Gustav Robert Hermann Klopp – Friedrich and Emma’s Eleventh Child – Part 2

Fighter Pilot and Hereditary Estate Farmer

To the inner circle of the flying aces which Hermann had to leave behind belonged among others Lieutenant Ernst Udet (1896 -1941), who had also joined the Richthofen fighter unit, and the artillery reconnaissance pilot and later writer Carl Zuckmayer (1896 – 1977).

Hermann received the Iron Cross for his brave aerial assignments, He did not take part in the last battle of his unit on 5 November 1918, nor the humiliating order to demobilize on 8 November 1918. Two days later Commodore Hermann Göring reluctantly announced the disbandment of the airforce.

In 1919 Hermann, halfway restored, took on an agricultural administrative post near Lobsenz, County of Wirsitz (today Polish: Luchowo near Lobznica). The area suitable for agricultural use amounted to about 2398 ha. Hermann’s workplace was reportedly on the adjacent Prussian state property. In 1920, the County of Wirsitz, as dictated by the Versailles Separation Treaty, became part of Poland. The now German-Polish state boundary was running barely four km west of Loblenz. The property was transferred over to the Polish authorities.

In August or September of the same year, Hermann, now forced into a new line of work turned to his 22-year-old sister Meta (1898 – 1984). She lived at the time on the Julia Steuer property “Neu Rosow, Post Colbitzow, County of Stettin.” The pond with no more than six little houses lies only about 300 m east of the new border with Poland since 1945. Sister Julia Steuer offered to the awesome former flying ace a preliminary rescue anchor. In 1922/23 he met with his brother Ferdinand, who found himself in a similar predicament, in the brick and mortar factory of Diensdorf at the Scharmützel Lake. Here both were able to find temporary employment and income.

In 1923 Hermann Klopp married Marianne (née Michael), who grew up in Lauten, County of Guhrau, Silisia). In Kupfermühle near Meseritz (border town Posen – West Prussia, today Polish: Kuznik near Miedzyrzecz) he had taken an administrative position advertised  by the German Settlers’ Society (deutsche Sieldlungsgesellschaft).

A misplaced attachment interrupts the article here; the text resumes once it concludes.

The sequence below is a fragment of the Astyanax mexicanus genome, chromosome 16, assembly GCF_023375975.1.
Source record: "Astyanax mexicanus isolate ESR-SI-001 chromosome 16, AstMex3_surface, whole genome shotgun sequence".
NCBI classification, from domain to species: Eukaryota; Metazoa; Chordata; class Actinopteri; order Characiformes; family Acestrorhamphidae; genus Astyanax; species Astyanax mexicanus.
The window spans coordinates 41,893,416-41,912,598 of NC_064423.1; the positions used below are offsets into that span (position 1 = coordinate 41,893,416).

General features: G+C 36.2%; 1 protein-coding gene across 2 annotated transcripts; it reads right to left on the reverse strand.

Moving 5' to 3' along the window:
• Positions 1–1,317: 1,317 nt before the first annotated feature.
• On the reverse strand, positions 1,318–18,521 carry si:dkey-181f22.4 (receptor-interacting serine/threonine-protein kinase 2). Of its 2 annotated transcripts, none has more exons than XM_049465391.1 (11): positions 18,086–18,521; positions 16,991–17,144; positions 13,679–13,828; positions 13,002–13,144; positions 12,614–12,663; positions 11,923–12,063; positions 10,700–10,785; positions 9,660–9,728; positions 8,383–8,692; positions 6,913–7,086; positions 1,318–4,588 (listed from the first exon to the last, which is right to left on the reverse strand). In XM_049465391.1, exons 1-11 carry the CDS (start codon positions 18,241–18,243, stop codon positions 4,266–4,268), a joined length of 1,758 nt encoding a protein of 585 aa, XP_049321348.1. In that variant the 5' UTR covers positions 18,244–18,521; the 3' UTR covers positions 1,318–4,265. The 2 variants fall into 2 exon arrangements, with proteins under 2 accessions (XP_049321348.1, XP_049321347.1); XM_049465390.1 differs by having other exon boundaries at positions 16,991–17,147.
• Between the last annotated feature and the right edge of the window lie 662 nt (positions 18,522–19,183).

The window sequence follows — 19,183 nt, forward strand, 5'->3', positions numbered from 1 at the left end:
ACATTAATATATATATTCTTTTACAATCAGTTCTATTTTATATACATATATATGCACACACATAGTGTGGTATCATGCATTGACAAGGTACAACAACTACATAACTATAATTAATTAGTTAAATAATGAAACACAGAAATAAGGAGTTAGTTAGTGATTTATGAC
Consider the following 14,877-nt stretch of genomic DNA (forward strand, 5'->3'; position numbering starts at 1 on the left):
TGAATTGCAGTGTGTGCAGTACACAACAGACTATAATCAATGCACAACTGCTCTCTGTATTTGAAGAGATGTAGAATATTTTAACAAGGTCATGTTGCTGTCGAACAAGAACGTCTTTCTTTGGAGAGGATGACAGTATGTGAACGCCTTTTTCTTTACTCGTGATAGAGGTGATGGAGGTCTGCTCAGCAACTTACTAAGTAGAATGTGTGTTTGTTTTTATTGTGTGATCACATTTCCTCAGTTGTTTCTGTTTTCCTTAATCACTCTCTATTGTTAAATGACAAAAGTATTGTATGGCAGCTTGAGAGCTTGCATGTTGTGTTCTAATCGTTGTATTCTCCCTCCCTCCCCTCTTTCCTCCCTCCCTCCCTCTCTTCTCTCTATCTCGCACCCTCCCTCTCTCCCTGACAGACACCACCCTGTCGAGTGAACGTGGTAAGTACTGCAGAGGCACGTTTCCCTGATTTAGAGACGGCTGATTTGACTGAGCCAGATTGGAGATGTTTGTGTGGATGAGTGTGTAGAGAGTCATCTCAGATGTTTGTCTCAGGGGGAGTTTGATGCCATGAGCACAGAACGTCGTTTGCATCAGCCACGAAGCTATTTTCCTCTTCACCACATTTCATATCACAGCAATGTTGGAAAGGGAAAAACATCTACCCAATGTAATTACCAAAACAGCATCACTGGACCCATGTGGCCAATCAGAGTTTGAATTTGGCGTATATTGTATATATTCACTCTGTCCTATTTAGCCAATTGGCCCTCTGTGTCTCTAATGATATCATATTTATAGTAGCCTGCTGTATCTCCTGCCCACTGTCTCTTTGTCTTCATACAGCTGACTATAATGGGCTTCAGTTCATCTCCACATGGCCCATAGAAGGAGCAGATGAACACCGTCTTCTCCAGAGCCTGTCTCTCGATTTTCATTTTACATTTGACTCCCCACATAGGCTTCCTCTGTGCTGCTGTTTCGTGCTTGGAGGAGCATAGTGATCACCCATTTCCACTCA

To be continued …

Natural Splendour of the Arrow Lakes

Wednesday’s Photos

February Impressions

There is normally not much sunshine in February in our neck of the woods. When there is, one needs to go out to soak up enough of the sun’s invigorating energy to carry us through the next gray and depressing period. On those bright occasions, I always carry my camera ready to capture the beauty of the winter landscape. Enjoy.


Waiting for the clouds to lift


Finally, a blue sky to enhance the landscape


A rosehip’s head and nose covered by snow crystals


Snow Sculpture 1


Snow sculpture 2

Gustav Robert Hermann Klopp – Friedrich and Emma’s Eleventh Child – Part 1

Fighter Pilot and Hereditary Estate Farmer

Friedrich and Emma’s eleventh child, Hermann was the first one to be born in the recently acquired house on 30 August 1892. In 1903 the eleven-year-old boy moved with his mother Emma and his six younger siblings to the farmstead at the village of Elsenau near Schönsee (now Polish: Kowalewo Pomorski) in West Prussia. Hermann completed an agricultural apprenticeship in that area and found before 1916 an administrative post of the Prussian state property Wtelno near Gogolinke, county of Bromberg (now Polish: Witelno near Gogolinek, about 20 km northwest of Bydgoszcz). The agricultural area of the domain was 385 ha.